T-Mobile US (TMUS) CEO John Legere drew chuckles from competitors back in March when he rolled out his “un-carrier” strategy to cut prices, do away with two-year contracts and separate charges for new phones from regular service fees. Legere, dressed in jeans and a pink T-Mobile T-shirt, declared of the industry’s standard billing model, "This is the biggest crock of s--t I've ever heard in my entire life. Do you have any idea how much you're paying?" Bigger carriers Verizon (VZ), AT&T (T) and Sprint (S) may have been put off by Legere’s shock-jock style. But they’re not laughing anymore. A showman's touch, a bargain-shopper's eye With a showman’s touch for antics and a bargain shopper’s eye for discounts, Legere is suddenly succeeding in shaking up the wireless telecom industry. After cutting prices, he’s since offered to let customers upgrade to new phones twice a year, slashed international roaming fees and finally added Apple's (AAPL) popular iPhone to the T-Mobile lineup. Just last month he created a modest but free-for-life data plan for the iPad. Customers have noticed. T-Mobile added almost 1.4 million subscribers to its branded services so far this year after losing 1.1 million in all of last year, according to the company’s figures. In the most lucrative segment, continuous monthly subscribers, T-Mobile has attracted more customers in the past six months than all three of its larger rivals combined, analysts say. “Lo and behold, it turns out that being cheaper really does matter – who knew?” quips industry analyst Craig Moffett. Shares of T-Mobile US, which is still majority-owned by German phone giant Deutsche Telecom, have shot up 62% since May, when they first listed on the New York Stock Exchange. Closing at $26.75 Thursday, the stock could still have further gains ahead. T-Mobile could add another 2.4 million subscribers next year, helping the stock reach $36, Moffett says. Colorful antics Customers couldn't help but notice Legere's colorful antics as he rolled out the various pieces of the un-carrier plan. And not many CEOs speak with such candor -- or so much profanity -- about their views of competitors. At the March event, he promised to "stop the bulls--t." In July he took to the stage with a group of dolls intending to mock AT&T's commercials that feature cute and precocious little kids. "Hey kids, is it better for your network to be crap or is it better to have a good high-speed network in New York?" he asked. At the October global roaming event, he called other carriers' fees "completely crazy" and "insanely inflated." Legere’s arrival last September followed a tumultuous period for the company. Previous CEO Philipp Humm resigned in June 2012 after regulators blocked AT&T’s bid to buy T-Mobile for $39 billion. AT&T had to hand over billions of dollars worth of valuable airwaves to T-Mobile as part of the failed takeover’s breakup fee. With more spectrum, Legere has been able to accelerate plans to expand T-Mobile’s network to faster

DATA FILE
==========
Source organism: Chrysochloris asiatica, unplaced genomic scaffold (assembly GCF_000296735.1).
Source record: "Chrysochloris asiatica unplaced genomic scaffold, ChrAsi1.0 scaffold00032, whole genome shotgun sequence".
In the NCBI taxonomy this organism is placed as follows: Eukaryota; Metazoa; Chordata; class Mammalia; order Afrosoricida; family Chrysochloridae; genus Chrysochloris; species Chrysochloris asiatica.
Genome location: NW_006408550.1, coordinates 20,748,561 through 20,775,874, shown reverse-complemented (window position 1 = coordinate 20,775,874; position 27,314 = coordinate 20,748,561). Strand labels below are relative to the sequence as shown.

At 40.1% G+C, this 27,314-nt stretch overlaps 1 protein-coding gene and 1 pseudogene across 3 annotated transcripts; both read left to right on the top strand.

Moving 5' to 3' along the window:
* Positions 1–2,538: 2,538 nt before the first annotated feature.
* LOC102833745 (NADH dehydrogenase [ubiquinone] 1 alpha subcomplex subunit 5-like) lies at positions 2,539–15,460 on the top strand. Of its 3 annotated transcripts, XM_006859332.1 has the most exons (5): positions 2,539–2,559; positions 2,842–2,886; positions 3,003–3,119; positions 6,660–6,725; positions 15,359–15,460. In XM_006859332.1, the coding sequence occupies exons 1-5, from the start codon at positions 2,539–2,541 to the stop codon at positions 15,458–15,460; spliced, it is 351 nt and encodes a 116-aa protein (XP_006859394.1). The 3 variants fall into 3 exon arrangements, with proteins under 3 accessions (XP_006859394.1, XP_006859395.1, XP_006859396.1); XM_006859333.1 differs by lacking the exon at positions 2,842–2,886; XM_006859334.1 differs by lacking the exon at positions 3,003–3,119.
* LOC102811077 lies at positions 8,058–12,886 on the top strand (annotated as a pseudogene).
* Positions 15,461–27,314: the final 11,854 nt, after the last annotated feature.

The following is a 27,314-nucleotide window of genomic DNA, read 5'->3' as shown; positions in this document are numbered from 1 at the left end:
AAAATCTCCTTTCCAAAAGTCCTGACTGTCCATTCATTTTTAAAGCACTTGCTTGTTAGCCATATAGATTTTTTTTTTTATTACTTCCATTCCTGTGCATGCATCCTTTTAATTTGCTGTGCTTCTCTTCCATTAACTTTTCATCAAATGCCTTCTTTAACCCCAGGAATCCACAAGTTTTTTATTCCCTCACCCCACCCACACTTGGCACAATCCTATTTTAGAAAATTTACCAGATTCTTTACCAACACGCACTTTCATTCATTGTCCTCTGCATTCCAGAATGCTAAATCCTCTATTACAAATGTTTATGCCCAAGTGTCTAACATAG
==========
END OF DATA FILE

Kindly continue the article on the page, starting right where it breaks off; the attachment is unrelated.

- The Exchange15 days ago